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I'm typesetting a document in InDesign, copy/pasting from a TextEdit file that I copy/pasted into from a client-supplied PDF. Not sure if its the greatest workflow, but I collated all the text from the PDF into the TextEdit file because the PDF didn't have editable text, and so I could have all of the text in one place (and not use Word). I thought this would strip the text to as close as plain text as could be, so when I paste it into InDesign, I could apply a Paragraph style with no problems. But when I'm doing this, I'm getting colors that aren't even in the Paragraph style that I'm applying:

Different colors and sizes using the same style

and the formatting seems to be almost random in different instances and I don't know why. I thought I could override whatever was going but no errors are showing up in the Paragraph styles panel in any of the cases:

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So not sure what to do or why its doing that, and where purple is coming from when its nowhere in the style? Maybe missing something simple but I don't know what.

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  • Dunno where it could come from, but it looks like there's a character style that is applied to your text, overriding the paragraph style settings. Check your character styles panel and delete the guilty ones – Vinny Oct 19 '17 at 9:17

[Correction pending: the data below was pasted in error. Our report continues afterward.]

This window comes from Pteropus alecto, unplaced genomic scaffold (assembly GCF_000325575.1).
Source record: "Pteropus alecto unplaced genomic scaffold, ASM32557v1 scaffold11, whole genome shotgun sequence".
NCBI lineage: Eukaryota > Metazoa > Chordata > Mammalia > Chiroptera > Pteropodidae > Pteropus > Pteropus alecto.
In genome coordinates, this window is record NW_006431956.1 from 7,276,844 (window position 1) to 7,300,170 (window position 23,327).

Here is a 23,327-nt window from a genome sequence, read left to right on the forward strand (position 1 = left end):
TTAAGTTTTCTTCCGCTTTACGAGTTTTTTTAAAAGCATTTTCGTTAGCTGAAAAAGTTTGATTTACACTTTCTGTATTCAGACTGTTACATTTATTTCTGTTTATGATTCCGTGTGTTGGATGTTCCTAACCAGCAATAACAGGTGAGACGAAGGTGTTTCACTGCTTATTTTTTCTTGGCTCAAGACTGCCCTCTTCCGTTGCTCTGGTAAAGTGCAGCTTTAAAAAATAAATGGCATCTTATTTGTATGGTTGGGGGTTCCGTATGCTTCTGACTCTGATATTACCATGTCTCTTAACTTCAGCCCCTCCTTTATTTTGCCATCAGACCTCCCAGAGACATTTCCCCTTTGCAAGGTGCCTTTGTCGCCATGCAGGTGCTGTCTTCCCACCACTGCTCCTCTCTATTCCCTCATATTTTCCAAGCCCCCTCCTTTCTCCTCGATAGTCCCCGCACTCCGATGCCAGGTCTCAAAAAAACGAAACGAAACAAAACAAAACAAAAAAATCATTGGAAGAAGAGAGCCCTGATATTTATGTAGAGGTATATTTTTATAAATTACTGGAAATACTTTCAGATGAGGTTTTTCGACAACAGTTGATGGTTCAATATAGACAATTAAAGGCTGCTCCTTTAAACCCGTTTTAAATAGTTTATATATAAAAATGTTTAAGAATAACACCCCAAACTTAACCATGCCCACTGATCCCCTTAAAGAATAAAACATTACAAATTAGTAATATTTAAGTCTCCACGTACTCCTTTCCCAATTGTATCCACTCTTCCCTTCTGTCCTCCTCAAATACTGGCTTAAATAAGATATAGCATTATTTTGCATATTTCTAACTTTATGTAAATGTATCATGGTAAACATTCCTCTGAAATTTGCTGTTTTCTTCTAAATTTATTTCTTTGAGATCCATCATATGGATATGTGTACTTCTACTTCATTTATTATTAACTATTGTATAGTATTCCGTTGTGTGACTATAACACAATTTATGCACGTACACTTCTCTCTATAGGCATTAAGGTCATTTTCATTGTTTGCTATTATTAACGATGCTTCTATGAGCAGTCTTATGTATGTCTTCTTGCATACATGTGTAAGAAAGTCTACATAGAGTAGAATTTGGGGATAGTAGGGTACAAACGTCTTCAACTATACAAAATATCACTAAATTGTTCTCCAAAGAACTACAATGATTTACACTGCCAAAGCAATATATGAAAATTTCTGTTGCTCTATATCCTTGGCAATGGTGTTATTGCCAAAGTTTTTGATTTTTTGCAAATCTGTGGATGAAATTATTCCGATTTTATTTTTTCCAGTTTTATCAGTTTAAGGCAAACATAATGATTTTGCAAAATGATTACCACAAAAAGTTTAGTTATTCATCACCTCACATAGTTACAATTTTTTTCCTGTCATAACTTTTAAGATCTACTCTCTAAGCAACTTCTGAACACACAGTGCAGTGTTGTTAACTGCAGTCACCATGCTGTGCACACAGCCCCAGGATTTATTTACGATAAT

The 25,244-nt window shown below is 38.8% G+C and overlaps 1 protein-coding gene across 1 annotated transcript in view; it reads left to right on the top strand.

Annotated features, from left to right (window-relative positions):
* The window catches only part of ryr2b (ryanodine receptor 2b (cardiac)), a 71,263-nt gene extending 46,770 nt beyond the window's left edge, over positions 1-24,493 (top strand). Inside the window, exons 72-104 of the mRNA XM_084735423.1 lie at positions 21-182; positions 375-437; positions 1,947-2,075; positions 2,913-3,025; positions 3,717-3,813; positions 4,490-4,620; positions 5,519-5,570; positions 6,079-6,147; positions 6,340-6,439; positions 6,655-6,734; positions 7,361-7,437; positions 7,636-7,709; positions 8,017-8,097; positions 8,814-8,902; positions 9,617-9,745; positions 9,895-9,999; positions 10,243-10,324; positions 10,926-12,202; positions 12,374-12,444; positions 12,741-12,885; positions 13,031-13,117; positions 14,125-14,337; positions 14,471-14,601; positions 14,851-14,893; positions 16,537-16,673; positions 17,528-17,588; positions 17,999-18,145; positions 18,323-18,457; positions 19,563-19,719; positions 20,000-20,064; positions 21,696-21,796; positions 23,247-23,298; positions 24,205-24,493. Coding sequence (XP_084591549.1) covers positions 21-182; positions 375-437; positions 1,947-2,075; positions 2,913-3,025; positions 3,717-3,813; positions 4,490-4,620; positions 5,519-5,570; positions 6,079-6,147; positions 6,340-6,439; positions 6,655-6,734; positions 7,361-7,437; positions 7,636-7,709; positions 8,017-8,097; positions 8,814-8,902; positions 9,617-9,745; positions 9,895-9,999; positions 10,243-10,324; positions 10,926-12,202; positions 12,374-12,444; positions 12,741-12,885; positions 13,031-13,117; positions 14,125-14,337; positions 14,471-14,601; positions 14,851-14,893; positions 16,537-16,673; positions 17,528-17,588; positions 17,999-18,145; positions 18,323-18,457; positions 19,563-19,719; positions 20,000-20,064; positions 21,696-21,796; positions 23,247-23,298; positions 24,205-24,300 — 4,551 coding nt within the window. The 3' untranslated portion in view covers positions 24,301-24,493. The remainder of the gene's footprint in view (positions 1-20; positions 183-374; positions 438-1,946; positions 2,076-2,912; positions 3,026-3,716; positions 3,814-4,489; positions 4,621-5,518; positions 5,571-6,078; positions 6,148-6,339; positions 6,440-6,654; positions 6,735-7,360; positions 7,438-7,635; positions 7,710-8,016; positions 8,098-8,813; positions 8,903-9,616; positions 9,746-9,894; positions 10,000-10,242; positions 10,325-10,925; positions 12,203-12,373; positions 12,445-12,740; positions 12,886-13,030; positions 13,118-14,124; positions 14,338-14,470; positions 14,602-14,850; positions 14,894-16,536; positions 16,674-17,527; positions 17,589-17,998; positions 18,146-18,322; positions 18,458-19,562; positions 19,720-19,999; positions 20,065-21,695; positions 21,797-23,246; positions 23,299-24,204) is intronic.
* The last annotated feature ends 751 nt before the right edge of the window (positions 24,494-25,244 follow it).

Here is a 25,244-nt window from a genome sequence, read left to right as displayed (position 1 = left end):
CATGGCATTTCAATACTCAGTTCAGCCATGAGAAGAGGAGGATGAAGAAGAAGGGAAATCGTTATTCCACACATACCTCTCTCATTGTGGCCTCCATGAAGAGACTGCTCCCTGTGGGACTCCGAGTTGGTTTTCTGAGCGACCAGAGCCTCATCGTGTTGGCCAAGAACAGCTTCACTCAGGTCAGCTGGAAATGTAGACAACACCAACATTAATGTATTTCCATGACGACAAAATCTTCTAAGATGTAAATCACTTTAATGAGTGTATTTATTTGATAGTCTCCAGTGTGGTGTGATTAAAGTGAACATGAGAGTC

• You could also try to have a look at InCopy. – Khalid Hussain Nov 5 '17 at 14:47
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I do this often for PDFs, but I use BBEdit rather than TextEdit to ensure I'm stripping all formatting. In fact, I'll even save a Word file as Plain Text to strip it's formatting.

I suspect TextEdit is using Rich Text not Plain Text and Rich Text can contain format settings such as color size, etc. You can alter the preferences for TextEdit to use Plain Text rather than Rich Text, at least when saving. I'm not 100% certain about when working in TextEdit.

I often find it easiest to.....

  • copy all the text
  • Paste into an InDesign text frame
  • Select all
  • Apply my already configured "general" paragraph style to it all (actually apply and "Clear Overrides")
  • Then go through changing styles as needed.

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